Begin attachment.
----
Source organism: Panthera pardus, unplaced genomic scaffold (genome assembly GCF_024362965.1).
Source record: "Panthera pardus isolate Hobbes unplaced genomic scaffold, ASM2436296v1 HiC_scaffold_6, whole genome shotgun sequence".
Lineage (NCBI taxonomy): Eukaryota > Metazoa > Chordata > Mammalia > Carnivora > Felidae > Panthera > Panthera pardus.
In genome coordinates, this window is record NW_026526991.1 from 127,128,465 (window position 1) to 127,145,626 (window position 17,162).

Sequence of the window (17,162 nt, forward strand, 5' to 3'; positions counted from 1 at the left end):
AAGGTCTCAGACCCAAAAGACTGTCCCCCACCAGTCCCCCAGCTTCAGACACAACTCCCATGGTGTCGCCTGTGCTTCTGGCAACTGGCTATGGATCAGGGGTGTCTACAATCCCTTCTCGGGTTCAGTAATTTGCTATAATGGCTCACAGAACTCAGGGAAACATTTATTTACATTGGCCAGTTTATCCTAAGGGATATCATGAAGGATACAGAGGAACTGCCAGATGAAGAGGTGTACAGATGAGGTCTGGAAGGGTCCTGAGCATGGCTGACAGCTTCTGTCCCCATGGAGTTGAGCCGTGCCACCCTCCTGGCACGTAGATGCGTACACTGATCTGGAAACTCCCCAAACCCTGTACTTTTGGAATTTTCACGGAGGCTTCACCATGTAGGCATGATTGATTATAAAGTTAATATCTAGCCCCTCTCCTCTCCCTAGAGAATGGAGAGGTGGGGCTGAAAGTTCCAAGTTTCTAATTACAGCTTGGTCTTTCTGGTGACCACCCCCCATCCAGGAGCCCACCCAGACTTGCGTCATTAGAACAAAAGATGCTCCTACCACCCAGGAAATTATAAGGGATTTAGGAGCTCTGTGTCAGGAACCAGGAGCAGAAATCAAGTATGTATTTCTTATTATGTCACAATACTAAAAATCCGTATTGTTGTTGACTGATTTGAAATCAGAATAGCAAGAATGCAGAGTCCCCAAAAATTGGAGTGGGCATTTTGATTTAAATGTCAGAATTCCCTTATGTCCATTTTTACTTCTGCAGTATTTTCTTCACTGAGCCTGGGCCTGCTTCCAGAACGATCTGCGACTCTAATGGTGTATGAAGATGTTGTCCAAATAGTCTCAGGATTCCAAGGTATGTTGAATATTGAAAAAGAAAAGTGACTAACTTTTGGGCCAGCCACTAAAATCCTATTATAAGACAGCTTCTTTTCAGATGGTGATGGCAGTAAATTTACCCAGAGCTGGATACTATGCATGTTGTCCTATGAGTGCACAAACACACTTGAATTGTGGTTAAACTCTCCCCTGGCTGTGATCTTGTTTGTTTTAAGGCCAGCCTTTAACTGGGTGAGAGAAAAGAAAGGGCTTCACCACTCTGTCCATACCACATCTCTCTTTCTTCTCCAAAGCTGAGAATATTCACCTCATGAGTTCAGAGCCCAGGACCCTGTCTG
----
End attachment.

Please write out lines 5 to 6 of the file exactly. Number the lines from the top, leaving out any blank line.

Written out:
Sequence of the window (17,162 nt, forward strand, 5' to 3'; positions counted from 1 at the left end):
AAGGTCTCAGACCCAAAAGACTGTCCCCCACCAGTCCCCCAGCTTCAGACACAACTCCCATGGTGTCGCCTGTGCTTCTGGCAACTGGCTATGGATCAGGGGTGTCTACAATCCCTTCTCGGGTTCAGTAATTTGCTATAATGGCTCACAGAACTCAGGGAAACATTTATTTACATTGGCCAGTTTATCCTAAGGGATATCATGAAGGATACAGAGGAACTGCCAGATGAAGAGGTGTACAGATGAGGTCTGGAAGGGTCCTGAGCATGGCTGACAGCTTCTGTCCCCATGGAGTTGAGCCGTGCCACCCTCCTGGCACGTAGATGCGTACACTGATCTGGAAACTCCCCAAACCCTGTACTTTTGGAATTTTCACGGAGGCTTCACCATGTAGGCATGATTGATTATAAAGTTAATATCTAGCCCCTCTCCTCTCCCTAGAGAATGGAGAGGTGGGGCTGAAAGTTCCAAGTTTCTAATTACAGCTTGGTCTTTCTGGTGACCACCCCCCATCCAGGAGCCCACCCAGACTTGCGTCATTAGAACAAAAGATGCTCCTACCACCCAGGAAATTATAAGGGATTTAGGAGCTCTGTGTCAGGAACCAGGAGCAGAAATCAAGTATGTATTTCTTATTATGTCACAATACTAAAAATCCGTATTGTTGTTGACTGATTTGAAATCAGAATAGCAAGAATGCAGAGTCCCCAAAAATTGGAGTGGGCATTTTGATTTAAATGTCAGAATTCCCTTATGTCCATTTTTACTTCTGCAGTATTTTCTTCACTGAGCCTGGGCCTGCTTCCAGAACGATCTGCGACTCTAATGGTGTATGAAGATGTTGTCCAAATAGTCTCAGGATTCCAAGGTATGTTGAATATTGAAAAAGAAAAGTGACTAACTTTTGGGCCAGCCACTAAAATCCTATTATAAGACAGCTTCTTTTCAGATGGTGATGGCAGTAAATTTACCCAGAGCTGGATACTATGCATGTTGTCCTATGAGTGCACAAACACACTTGAATTGTGGTTAAACTCTCCCCTGGCTGTGATCTTGTTTGTTTTAAGGCCAGCCTTTAACTGGGTGAGAGAAAAGAAAGGGCTTCACCACTCTGTCCATACCACATCTCTCTTTCTTCTCCAAAGCTGAGAATATTCACCTCATGAGTTCAGAGCCCAGGACCCTGTCTG